I’ve been thinking about this topic a lot lately so thought I’d finally put down my thoughts…
I used to speak the gift giving ‘love language’. By this I mean I used to really treasure the whole process of giving gifts. Choosing something really unique, personalised and special, wrapping it delicately with matching ribbons and paper and choosing the perfect card to go with it. You name it, baby showers, birthdays, weddings- as soon as I received an invite I went into present mode….
But something has changed…
I’m not sure if it’s driven by my change in financial situation, (the fact that I don’t have nearly as much money as I used to), or if it’s more aligned to the fact that there are ‘so many’ occasions and people now to buy for (I have many friends, 6 brothers and sisters, 14 nieces and nephews and nearly 3 children of my own- just to start!). Maybe it’s just that I have a lot of other priorities. Maybe since having kids I’ve seen the huge shift to a focus on presents and ‘things’ as opposed to ‘presence’ which sometimes makes me uncomfortable (because I know I was guilty of trying to buy my children’s love when I was not really ‘present for them’!).
For whatever the reasons, I just don’t get the enjoyment out of giving gifts on occasions like I used to. I felt the change in me over the last couple of years and I just went with it, I didn’t even see it as a big deal until it’s come to my attention recently when I was accused of not caring enough and being selfish to not give a gift at an occasion.
Maybe I need to start with my view on receiving presents because that’s clearly where the shift has occurred. If I have an occasion or party or a social event- the biggest gift for me is for my loved ones to attend, or if they can’t attend- to just let me know they’d love to but can’t. I don’t get upset anymore if someone has something else on, I don’t even get upset if they just say ‘I just don’t feel like it’, because I understand. I guess I’ve become more understanding and empathetic as I’ve grown older and become clearer on my expectations of friendships and relationships.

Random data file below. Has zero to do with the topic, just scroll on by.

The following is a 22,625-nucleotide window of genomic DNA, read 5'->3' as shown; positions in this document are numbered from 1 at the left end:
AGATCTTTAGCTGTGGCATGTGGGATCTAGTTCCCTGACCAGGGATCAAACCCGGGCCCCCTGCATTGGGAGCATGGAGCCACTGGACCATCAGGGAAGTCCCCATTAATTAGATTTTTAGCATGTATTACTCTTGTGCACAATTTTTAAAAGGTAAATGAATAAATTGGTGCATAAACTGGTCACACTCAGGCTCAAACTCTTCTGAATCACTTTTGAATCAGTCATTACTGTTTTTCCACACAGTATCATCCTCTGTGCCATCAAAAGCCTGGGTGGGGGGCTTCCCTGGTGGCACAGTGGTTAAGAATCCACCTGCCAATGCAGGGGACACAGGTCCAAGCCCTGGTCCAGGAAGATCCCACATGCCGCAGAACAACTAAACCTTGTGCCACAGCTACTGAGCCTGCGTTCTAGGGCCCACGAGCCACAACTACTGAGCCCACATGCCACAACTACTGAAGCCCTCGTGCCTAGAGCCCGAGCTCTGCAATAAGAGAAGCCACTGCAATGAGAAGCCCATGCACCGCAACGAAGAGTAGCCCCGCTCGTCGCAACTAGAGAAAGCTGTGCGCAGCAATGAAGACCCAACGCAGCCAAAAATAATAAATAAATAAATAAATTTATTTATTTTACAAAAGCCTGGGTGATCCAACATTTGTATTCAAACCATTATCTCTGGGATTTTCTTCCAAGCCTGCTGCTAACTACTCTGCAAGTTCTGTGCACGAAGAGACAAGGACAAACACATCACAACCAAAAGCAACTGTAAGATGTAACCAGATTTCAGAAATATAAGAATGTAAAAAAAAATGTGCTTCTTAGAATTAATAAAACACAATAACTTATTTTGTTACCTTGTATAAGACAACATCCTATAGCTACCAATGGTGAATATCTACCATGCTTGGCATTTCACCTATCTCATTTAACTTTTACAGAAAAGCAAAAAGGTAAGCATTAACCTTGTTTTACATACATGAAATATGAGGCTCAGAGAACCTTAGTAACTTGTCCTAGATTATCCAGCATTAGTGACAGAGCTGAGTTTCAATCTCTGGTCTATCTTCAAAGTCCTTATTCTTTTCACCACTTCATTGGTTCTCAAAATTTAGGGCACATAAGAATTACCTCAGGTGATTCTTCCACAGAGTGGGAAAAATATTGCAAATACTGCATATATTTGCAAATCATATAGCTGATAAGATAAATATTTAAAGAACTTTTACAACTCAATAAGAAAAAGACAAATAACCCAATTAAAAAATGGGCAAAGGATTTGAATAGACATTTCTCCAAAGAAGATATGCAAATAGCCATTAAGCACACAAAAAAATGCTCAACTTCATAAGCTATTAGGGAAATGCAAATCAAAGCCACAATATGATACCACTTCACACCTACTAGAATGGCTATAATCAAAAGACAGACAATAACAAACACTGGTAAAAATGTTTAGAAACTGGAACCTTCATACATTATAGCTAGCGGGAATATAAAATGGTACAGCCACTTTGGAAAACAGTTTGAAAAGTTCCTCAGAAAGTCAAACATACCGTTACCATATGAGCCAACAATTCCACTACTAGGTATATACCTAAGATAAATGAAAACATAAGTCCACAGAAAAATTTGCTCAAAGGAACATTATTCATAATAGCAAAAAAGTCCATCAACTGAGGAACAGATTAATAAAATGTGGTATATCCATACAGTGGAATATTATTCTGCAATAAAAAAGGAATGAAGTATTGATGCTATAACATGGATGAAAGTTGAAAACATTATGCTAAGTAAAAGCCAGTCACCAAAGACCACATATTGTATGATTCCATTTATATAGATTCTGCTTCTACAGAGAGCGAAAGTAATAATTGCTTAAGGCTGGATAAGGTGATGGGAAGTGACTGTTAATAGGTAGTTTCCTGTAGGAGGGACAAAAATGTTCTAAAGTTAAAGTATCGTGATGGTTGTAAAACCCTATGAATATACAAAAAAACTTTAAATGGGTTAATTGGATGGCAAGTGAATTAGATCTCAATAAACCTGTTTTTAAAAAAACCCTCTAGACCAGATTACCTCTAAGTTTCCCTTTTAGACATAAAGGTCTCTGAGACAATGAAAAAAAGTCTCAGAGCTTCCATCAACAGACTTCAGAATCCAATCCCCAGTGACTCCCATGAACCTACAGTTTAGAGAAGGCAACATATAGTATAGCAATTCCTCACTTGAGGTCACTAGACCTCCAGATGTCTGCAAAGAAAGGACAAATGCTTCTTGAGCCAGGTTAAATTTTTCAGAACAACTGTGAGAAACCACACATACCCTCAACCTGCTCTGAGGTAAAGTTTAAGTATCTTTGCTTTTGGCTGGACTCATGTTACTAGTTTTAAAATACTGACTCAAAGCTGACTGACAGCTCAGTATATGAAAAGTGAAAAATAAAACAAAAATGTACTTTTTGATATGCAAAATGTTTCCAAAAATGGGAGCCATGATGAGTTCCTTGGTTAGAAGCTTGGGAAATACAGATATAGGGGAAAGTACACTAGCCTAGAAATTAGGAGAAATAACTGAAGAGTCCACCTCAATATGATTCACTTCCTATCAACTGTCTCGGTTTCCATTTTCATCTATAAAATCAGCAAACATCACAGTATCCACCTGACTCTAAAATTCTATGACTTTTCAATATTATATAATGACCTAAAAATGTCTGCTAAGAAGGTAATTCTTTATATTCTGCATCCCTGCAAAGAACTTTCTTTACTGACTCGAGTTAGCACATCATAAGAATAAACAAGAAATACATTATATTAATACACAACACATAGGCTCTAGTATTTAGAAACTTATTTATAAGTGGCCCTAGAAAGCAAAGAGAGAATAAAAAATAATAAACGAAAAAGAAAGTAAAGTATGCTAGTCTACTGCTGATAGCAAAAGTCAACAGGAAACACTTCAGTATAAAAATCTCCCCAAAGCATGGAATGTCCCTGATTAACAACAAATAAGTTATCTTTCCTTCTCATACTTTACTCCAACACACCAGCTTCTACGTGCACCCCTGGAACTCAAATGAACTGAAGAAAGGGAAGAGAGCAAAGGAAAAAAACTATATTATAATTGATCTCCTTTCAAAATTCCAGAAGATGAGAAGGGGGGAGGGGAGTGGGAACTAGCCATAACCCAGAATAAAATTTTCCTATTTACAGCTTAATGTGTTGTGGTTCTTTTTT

As I have learnt to say no to things myself (which has created much more balance in my mental health and happiness), I’ve developed a much greater understanding of others. No longer does it mean we are not good friends or you don’t love me if you can’t make my birthday dinner or baby shower. No longer do I question our friendship if you can’t make it the pub for drinks or if you don’t come to my sons 6th birthday party (that frankly I know is boring as hell as an adult- I wanted to drop and run myself!) And to get back to the point of this blog- it certainly is no reflection on our relationship if you don’t give me or my children a gift when you do see us.
Don’t get me wrong, I am very appreciative of gifts and I do still love the smile on peoples faces when I give them something they truly love, but I’m more spontaneous with my gifts and they are not always material things. If I see something a loved one would like, I’m inclined to buy it then and there- even if there’s no occasion (or if I can’t justify the cost- to send them a photo telling them it made me think of them!). I’m more inclined to take my nieces and nephews on an adventure than to buy them a toy that will get lost with the other hundred toys on their birthday. In today’s hectic world, a little message or card from my friends saying they are thinking of me at any given moment can mean just as much as seeing them in person.
Its ok that we all do friendships and relationships differently. For some its gift-giving, for some its quality time, for others its random acts of kindness and love, and at times its just sitting back and watching your friends flourish in their new phase of life (be that parenting, a new job, a new relationship or a process of self-discovery).
Let’s stop comparing ourselves to others and how they do things, let’s stop judging how others do things and just appreciate each other more.